Yes, for sure! Working for KPMG, who pride themselves on being the early stomping ground for many future CEOs, CFOs and COOs, clearly demonstrates they have a great formula for breeding success. Being young and learning to compete with 1000s of great minds and A-type personalities certainly gave me the ambition, resilience, and ability to pull 23-hour days, all the while knowing how to think smart, and the knowledge that nothing comes to those who don’t ask.  And let’s not forget the rather thick skin needed to deal with the daily challenges.  I suppose that’s what most of being an entrepreneur is about.

The formal training on strategic thinking and systematic approaches to solving problems and getting things done was also invaluable.

How did you initially fund your business? (self-funded, government funding, etc)

So far, we have been 100% self-funded with a small loan from the bank and all our life savings (EEK)!

We are profitable, and now ready for the next stage of development as we really need to grow our tiny team of 3 and we need to spend to start boosting the marketing that ultimately turbo-charges growth. We were selected for Seedrs FMCG accelerator last month and are in the process of starting our first round of funding to launch early next year. Watch this space – or even better get in touch if you are interested (literally anytime, day or night – or 079 223 84552)

Looking back, would you have changed the method of funding you chose?

No, doing this alone and on shoe-string has taught us to be frugal and spend wisely. We were forced to think strategically about everything and be creative in how we rolled out our product. It has been incredibly stressful at times to keep cash-flow tight, but I think we have more than proven our concept and I am confident we are now in a position to offer investors a superb return.

What difficulties, if any, did you encounter when securing funding?

Well to start with, South Africa is no easy place to do business! Our first bank credit card overdraft was the equivalent of £2.50 and so we had to work on a top-up system but if ever we went over it by 1 cent, the account was frozen meaning we had to physically go to the bank with 3 months’ worth of utility bills (to prove it was me) in order to unlock the account. We approached 2 investors in South Africa one of whom turned out totalk a big game, but not really have a game to offer, and the other was put off on the day Brexit happened (true story).

In the UK things have been far, far easier with the banks being very open to providing loans along with on-line and in-person support. The fact that programs like Seedrs & Spark crowdfunding exist, as well other support consultancies providing access to capital, make it much easier to succeed! (A big shout-out to Swoop Funding (another IIBN member) who have helped us a lot in the last few months as well). Here’s to the first of many successful raises…and the start of the journey to dominating the category….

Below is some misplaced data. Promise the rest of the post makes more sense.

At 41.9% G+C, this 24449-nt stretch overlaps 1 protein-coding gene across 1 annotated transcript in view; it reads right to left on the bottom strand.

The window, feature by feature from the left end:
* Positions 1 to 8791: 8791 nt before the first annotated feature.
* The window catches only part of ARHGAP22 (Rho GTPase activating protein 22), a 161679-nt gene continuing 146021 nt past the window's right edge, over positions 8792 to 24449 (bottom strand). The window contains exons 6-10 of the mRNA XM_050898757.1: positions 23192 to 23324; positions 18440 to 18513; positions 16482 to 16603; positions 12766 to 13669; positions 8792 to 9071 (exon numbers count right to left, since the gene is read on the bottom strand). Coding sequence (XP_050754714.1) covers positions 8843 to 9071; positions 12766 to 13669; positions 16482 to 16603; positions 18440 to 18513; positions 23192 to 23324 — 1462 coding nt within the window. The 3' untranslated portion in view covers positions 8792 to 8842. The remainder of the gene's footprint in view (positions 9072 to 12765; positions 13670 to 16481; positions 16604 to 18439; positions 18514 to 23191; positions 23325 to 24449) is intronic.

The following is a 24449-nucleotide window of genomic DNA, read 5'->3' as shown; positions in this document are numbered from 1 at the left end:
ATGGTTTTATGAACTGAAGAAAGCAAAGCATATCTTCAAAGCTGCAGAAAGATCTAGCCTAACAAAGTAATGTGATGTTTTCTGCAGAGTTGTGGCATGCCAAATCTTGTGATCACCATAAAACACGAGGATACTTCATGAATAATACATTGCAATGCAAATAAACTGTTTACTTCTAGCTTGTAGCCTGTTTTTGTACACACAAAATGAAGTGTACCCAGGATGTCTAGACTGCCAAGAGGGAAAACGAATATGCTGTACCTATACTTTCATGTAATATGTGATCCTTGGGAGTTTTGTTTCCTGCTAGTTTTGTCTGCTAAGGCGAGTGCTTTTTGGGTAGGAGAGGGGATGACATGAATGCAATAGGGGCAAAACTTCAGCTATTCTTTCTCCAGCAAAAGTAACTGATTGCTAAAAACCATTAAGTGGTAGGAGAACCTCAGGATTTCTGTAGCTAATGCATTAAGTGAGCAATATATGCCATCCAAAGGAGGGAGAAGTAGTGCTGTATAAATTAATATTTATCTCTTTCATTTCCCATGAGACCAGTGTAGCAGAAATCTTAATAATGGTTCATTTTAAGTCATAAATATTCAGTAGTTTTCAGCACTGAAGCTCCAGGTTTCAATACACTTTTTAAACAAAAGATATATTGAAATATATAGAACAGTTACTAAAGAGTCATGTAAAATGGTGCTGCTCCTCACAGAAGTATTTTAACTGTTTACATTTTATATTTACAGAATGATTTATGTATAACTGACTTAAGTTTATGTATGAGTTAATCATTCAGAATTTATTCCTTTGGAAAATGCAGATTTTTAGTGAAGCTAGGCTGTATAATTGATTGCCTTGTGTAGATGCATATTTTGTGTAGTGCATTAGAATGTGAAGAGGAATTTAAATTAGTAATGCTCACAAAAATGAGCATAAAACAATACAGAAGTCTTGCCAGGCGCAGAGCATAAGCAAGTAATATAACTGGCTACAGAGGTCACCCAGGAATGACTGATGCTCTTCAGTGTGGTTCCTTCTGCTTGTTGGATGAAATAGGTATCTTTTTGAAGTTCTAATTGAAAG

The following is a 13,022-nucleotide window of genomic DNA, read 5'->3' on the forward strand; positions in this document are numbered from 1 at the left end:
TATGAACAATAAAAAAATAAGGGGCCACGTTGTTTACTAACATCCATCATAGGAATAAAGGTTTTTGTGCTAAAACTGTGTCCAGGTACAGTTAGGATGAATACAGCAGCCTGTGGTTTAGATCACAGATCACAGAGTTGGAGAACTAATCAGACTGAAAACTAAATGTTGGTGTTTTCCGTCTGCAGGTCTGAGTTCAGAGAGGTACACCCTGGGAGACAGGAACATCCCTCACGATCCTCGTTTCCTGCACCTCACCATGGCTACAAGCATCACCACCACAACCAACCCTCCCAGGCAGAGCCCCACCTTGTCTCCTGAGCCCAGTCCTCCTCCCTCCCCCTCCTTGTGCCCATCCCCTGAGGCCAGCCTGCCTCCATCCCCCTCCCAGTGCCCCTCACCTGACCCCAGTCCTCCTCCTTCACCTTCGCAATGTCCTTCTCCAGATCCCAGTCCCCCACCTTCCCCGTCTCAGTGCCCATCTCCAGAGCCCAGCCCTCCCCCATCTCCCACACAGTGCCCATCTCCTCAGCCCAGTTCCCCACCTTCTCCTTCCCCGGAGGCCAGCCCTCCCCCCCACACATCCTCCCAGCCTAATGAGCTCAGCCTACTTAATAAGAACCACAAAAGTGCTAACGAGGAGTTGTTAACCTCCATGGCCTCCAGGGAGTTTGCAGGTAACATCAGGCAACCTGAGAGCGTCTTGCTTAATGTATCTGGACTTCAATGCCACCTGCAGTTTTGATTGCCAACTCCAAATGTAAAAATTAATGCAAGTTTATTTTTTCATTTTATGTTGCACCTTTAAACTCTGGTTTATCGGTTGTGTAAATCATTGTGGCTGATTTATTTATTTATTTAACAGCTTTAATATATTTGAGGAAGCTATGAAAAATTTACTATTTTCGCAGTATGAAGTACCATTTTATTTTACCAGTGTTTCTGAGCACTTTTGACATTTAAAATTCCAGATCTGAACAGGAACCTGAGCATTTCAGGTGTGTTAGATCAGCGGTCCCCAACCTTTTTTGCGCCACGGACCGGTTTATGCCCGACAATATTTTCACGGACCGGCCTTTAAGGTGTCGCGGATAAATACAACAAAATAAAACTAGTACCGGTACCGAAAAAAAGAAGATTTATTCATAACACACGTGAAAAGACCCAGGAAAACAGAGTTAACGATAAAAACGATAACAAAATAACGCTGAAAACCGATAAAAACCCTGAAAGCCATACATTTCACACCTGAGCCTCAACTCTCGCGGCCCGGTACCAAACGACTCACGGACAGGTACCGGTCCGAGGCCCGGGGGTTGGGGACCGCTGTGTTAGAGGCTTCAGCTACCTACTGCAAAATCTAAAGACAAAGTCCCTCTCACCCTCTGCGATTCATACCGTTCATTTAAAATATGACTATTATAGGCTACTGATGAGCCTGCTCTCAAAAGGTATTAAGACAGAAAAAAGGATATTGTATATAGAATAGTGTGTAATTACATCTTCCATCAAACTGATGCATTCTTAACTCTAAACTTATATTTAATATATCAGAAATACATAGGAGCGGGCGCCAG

Did you encounter any financial difficulties in the first year of operation? If yes, what did you do to surpass them?

Yes, it was probably the most stressful year of my life! We were the first craft cider to launch in South Africa, and the industry was not set up to produce a small-batch premium cider.  We had to produce larger volumes than what we were comfortable with, and everyone made us pay cash-up-front, so cash-flow was a total nightmare! Getting our money on and off shore was also incredibly challenging with South African capital controls.

The answer was the hustle, pleading with suppliers to be lenient and along with many nights on baked-beans and toast.  We also rented our home out on AirBNB and went to stay with friends at least 3 times a month to make ends meet. We became militant about debt collection (something we still pride ourselves on) and slowly started to see the light at the end of the tunnel.

What characteristics do you feel benefited you most when starting your business?

 Resilience, a sense of humour, a lot of determination and never countenance a plan B…still to your gut…

To what do you attribute your company’s success/growth to? 

On a rare occasion my dad gave me some advice when I told him we were starting our own business (he never tends to interfere with my life decisions).  He said “either do things differently, or do things better”. This has really stuck with me.

I think that with SXOLLIE, our success can be put down to the fact that we are doing things differently by re-imagining cider, on the whole a rather dated and stale category. We are also constantly trying our best to do things better all the time; we aim to be hyper responsive to customers and suppliers, and are nimble and therefore able to stay on trend and ahead of our competitors. The other key, and not to be forgotten factor is to know your finances inside-out (which we do, thanks to Karol, my partner and the Money Bags) and not overspending (it’s so easy to blow through cash).

What is your opinion on the importance of a professional network for an entrepreneur?

It is priceless! I cannot stress this enough! The IIBN has been my rock in the UK!

Do you think entrepreneurship has changed in recent years?

As I’m only 34 and have only been in the UK for 2 years I don’t think I can really comment here.

Would you ever consider starting another company or involving yourself in new start-ups again?

Yes, we are always on the look-out of the next venture and have a few ideas bubbling away in the background but for now, I’m happy with reinventing cider.

If you had one piece of advice for a new entrepreneur, what would it be? 

Be brave. Every. Single. Day.